It’s an emerging field. It’s a new concept for medicine - Dr. David Heber
image by: Lee Health
"For centuries, scientists have debated whether inflammation is good or bad for us. Now we believe that it’s both: too little, and microbes fester and spread in the body, or wounds fail to heal; too much, and nearby healthy tissue can be degraded or destroyed. The fire of inflammation must be tightly controlled—turned on at the right moment and, just as critically, turned off.
Lately, however, several lines of research have revealed that low-level inflammation can simmer quietly in the body, in the absence of overt trauma or infection, with profound implications for our health. Using advanced technologies, scientists have discovered that heart attacks, diabetes, and Alzheimer’s disease may be linked to smoldering inflammation, and some researchers have even speculated about its role in psychiatric conditions.
As a result, understanding and controlling inflammation has become a central goal of modern medical investigation. The internal research arm of the National Institutes of Health recently designated inflammation a priority, mobilizing several hundred scientists and hundreds of millions of dollars to better define its role in health and disease; in 2013, the journal Science devoted an entire issue to the subject.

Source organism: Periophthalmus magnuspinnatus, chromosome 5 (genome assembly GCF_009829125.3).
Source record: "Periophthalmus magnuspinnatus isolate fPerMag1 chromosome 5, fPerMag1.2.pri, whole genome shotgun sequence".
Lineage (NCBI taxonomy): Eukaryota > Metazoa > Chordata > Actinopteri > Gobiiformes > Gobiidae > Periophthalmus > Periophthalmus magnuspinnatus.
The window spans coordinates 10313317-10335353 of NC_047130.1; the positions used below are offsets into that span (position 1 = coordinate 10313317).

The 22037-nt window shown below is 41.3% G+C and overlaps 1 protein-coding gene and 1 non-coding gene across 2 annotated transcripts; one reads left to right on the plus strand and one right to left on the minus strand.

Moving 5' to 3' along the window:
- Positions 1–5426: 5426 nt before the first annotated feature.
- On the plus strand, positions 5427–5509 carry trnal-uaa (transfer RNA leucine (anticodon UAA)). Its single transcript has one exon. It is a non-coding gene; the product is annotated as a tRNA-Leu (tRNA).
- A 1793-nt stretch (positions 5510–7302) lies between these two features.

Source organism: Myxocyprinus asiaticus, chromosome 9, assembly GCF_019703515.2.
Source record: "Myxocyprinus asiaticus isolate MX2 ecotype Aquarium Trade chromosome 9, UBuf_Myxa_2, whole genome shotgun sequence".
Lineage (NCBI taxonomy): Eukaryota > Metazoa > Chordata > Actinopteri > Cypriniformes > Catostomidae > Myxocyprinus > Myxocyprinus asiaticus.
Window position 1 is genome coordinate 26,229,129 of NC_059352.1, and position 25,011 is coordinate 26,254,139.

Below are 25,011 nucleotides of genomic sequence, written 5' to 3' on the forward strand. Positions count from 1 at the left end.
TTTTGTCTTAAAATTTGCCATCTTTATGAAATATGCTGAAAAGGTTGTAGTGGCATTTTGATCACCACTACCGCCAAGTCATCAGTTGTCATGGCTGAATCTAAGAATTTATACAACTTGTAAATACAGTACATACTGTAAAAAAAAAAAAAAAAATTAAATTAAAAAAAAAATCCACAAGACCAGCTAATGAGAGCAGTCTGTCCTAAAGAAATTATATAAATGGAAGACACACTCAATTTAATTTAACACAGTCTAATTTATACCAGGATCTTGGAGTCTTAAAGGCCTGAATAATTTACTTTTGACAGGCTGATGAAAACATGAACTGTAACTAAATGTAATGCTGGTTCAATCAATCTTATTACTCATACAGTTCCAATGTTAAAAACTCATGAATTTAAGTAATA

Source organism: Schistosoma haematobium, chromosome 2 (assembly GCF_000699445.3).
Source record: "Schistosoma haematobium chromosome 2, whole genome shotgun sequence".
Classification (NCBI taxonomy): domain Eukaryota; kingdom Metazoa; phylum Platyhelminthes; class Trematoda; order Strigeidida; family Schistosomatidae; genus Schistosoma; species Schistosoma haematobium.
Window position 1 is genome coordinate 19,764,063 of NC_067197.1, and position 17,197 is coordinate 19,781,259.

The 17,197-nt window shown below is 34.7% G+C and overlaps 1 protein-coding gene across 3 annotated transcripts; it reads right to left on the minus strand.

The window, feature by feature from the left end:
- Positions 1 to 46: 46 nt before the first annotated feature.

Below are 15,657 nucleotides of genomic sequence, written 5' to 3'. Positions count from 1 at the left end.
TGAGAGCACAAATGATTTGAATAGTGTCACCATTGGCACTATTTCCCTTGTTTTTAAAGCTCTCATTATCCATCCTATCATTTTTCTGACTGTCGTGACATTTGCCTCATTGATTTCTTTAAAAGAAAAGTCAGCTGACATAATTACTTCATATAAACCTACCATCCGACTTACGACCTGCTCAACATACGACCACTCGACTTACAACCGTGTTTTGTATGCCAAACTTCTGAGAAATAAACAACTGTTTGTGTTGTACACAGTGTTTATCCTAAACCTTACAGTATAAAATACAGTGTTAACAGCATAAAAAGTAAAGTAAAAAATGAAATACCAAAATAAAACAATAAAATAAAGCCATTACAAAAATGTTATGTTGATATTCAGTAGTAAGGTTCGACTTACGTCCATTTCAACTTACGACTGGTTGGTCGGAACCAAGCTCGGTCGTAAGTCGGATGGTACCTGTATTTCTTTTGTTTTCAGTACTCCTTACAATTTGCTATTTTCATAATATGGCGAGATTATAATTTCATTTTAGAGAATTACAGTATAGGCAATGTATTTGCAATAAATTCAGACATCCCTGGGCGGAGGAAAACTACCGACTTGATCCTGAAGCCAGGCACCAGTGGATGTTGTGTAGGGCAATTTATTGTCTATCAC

This explosion in activity has captured the public imagination. In best-selling books and on television and radio talk shows, threads of research are woven into cure-all tales in which inflammation is responsible for nearly every malady, and its defeat is the secret to health and longevity. New diets will counter the inflammation simmering in your gut and restore your mental equilibrium. Anti-inflammatory supplements will lift your depression and ameliorate autism. Certain drugs will tamp down the silent inflammation that degrades your tissues, improving your health and extending your life. Everything, and everyone, is inflamed.
Such claims aside, there is genuine evidence that inflammation plays a role in certain health conditions..."
Source: Jerome Groopman, Excerpt from Inflamed, Medical Dispatch, The New Yorker, November 30, 2015 Issue.
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